Politicians have been running around today. I have bumped into several Liberal Democrat peers. Several broadcasters are still stationed on Abingdon Green – just across the road from the Palace of Westminster – tracking events and interviewing the band of academics, politicians and commentators that form the usual suspects, myself included. Whether we add much, if anything, to the sum of human knowledge is another matter.
The day has not been without its public events, some at times slightly surreal. I heard loud noises this morning and thought there may be a demonstration. When I looked out the window, there was a troupe of Morris Dancers performing in front of the Lords. They formed a somewhat noisy backdrop to the broadcasters across the road before moving on and performing again in Victoria Tower Gardens. Later in the day, there was another loud group, this time several hundred protesters who wanted to argue the case for electoral reform. They had banners saying ‘fair votes’ but I am fairly sure they were campaiging for a new electoral system. They kept chanting, very loudly, and although chanting in unison I could not make out a word they were saying (apart from one, ‘Clegg’). They marched down to Smith Square, where Nick Clegg was holding his discussions with colleagues. I saw Simon Hughes’ yellow taxi parked on the corner. They blocked the square while they held their demonstration.
Later in the afternoon, a lone demonstrator appeared on Abingdon Green, held up a placard and started shouting – he clearly had a gripe about a particular television presenter. I wouldn’t have minded so much had he not started his shouting just as I was being interviewed. I gamely ploughed on, not least on the basis that the directional microphones would pick up easily what I was saying but not what he was shouting. My only concern was that what he was shouting may have been more interesting than my profound words of wisdom. He certainly kept some passing tourists entertained.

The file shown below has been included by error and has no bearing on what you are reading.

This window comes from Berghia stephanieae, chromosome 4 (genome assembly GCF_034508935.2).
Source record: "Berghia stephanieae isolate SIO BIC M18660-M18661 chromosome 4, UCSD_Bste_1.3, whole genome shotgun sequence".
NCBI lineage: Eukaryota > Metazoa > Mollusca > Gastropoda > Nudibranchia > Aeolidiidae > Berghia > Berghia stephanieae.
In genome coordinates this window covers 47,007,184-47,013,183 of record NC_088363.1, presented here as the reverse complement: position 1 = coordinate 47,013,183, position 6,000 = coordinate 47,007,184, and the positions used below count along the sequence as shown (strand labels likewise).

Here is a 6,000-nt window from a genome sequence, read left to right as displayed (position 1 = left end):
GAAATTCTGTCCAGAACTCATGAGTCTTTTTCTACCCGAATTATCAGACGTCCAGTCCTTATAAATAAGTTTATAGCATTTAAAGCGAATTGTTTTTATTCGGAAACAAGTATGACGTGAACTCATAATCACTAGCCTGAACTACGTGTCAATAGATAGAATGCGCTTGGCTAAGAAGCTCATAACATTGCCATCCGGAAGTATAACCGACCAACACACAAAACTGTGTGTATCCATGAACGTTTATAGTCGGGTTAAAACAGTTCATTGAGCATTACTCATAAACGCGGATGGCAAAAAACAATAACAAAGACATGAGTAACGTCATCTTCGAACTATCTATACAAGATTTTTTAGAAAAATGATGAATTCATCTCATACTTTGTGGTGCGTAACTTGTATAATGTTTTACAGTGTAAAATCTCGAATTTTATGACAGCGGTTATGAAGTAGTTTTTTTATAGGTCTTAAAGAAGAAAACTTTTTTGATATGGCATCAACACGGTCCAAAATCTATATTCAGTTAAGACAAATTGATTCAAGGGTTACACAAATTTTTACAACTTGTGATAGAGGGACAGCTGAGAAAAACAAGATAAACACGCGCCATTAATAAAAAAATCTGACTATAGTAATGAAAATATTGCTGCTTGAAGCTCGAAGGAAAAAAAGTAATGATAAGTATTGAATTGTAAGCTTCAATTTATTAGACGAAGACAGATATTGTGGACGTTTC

Over the past couple of days, I have done several interviews on Abingdon Green. While I have been waiting, it has not been unusual for someone to come up to chat, either a member of the television crew or someone from the security team. Today, while waiting for one interview, someone walked up and started chatting about the political situation. I assumed he was from the security team. He chatted and then picked up the newspapers at the bottom of the television platform, had a quick look through and then said ‘bye. I watched him as he left, walking up the road and disappearing in the distance. No one had any idea who he was.